The Leftists' view of Hua Kuo-feng-who in5 became one oficeand surfaced in his post as minister of public sccunty-cannoi be judged withOn the one hand, he was on his record lesshreat to them than was Teng. On tlie other, he enjoyed the favor of both Mao and Chou, hetrong figure who wasto rise, and he was not one of

The primary aim of the campaign whichonth later-to "study the dictatorship


lhclo reaffirmvalues. Typically, Mao, having strengthened the Right through Teng, nowoncern not to go too far and moved to slrengihen Ihe forces of the Left throughout China. Among other things, he tasked two of the four leading Leftists, Chang and Yao, to provide theoretical and practical guidance for this campaign. Once again, given this new opportunity, the Leftists wrote and commissioned articles during the spring5 which clearly took aim at old Party cadres like Teng (in particular, at Teng) and at military leaders as well: for example, by describing both as "crafty old bourgeoisresponsibleangerous "bourgeois wind" in Ihe Party leadership and as the proponents of "empiricism" (disregard of

Mao is now said to have criticized the leftists in late5 for theirof the concept of "empiricism" and for regarding themselves as always in the right, thus justified in lecturingie is said also,olitburo meetingay, to havehis longstanding warning againstsplitting and conspiracy, and (for the first time) to have actually described the Leftistsunctioning "gang ofe is said to have given instructions on the same day that lhc problem of the "gang" should be resolved as soon as possible; but he himself did nol lake the decisive action which Hua Kuo-feng was to take in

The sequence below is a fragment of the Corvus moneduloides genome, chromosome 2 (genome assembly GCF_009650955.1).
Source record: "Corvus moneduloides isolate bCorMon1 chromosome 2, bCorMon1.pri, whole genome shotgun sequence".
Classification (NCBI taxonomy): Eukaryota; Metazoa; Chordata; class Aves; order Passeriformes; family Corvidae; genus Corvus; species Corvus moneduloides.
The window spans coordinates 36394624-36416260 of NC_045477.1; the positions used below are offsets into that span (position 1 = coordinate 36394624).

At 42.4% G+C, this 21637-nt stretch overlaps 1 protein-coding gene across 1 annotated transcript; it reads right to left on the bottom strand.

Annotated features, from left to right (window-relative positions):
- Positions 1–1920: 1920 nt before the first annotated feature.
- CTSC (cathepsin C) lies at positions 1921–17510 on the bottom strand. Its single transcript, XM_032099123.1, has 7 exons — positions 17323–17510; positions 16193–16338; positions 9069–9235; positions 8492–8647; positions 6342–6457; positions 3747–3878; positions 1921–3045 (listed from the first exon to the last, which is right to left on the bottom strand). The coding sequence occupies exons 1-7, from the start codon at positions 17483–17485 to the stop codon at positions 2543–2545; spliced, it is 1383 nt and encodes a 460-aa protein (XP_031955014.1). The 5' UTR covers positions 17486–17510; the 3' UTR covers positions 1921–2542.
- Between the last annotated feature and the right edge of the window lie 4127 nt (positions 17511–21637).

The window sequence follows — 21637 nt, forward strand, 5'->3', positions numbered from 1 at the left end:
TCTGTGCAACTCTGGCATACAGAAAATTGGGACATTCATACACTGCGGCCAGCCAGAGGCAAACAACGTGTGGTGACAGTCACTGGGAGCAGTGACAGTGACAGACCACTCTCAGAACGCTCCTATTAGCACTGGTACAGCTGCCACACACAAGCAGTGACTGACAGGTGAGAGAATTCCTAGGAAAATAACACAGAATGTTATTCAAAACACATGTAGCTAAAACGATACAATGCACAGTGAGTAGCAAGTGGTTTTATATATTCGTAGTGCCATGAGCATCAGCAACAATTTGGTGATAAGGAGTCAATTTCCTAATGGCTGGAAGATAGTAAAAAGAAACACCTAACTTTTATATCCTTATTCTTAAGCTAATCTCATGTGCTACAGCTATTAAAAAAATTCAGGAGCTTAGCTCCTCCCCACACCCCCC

Teng's Mistakes, Hua's Successes

Teng unwittingly helped out the Leftists at the height of his power in lhe summer5 byareless mistake on an ideological position important to Mao (lhe primacy of "classyeries of speeches in which he seemed lo be an unrepentant Rightist interested solely in China'sat whatever cost to Mao's Culturalprograms, and by making himselfto specific charges of suppressing young "revolutionary successors" (the good Leftists whom the Cultural Revolution was supposed lo produce) while rehabilitating too rapidly too many old cadres (Rightists overthrown by the Culturaly contrast, Hua Kuo-feng was performing well in his roles asof agricullure and as minister of public

security; in the latter role, investigating security cases In South China, he gave evidence of what he was to prove inthat he could be as tough as he had to be.

Ineng marked himself for his second purging by endorsing an educator's letter to Mao which was strongly critical of the implementation of Mao's "revolutionary" policies in education. Mao chose to take the letter a> aimed at himself (which indirectly itnd immediately set ingreat campaign"-beginning in the universities-to discredit Teng. Again Hua displayed his ability to profit from the mistakes of other leaders. Chosen to make the summation report to the national conference on "learning from Tachai" (increasing production through self-reliance) in that tame month. Hua made clear hisCentrist position, he feaffirmcd his loyalty to Mao's revolutionary objectives, while calling for realiilic measures to reach fhem. Hua's speech to the conference was widely publicized, whereas the speeches of both the Right and the Left-by Teng and Madame Mao respectively -were suppressed, presumably on Mao's order. Hua was apparently added to (he officers of the Military Affairs Committee at that time.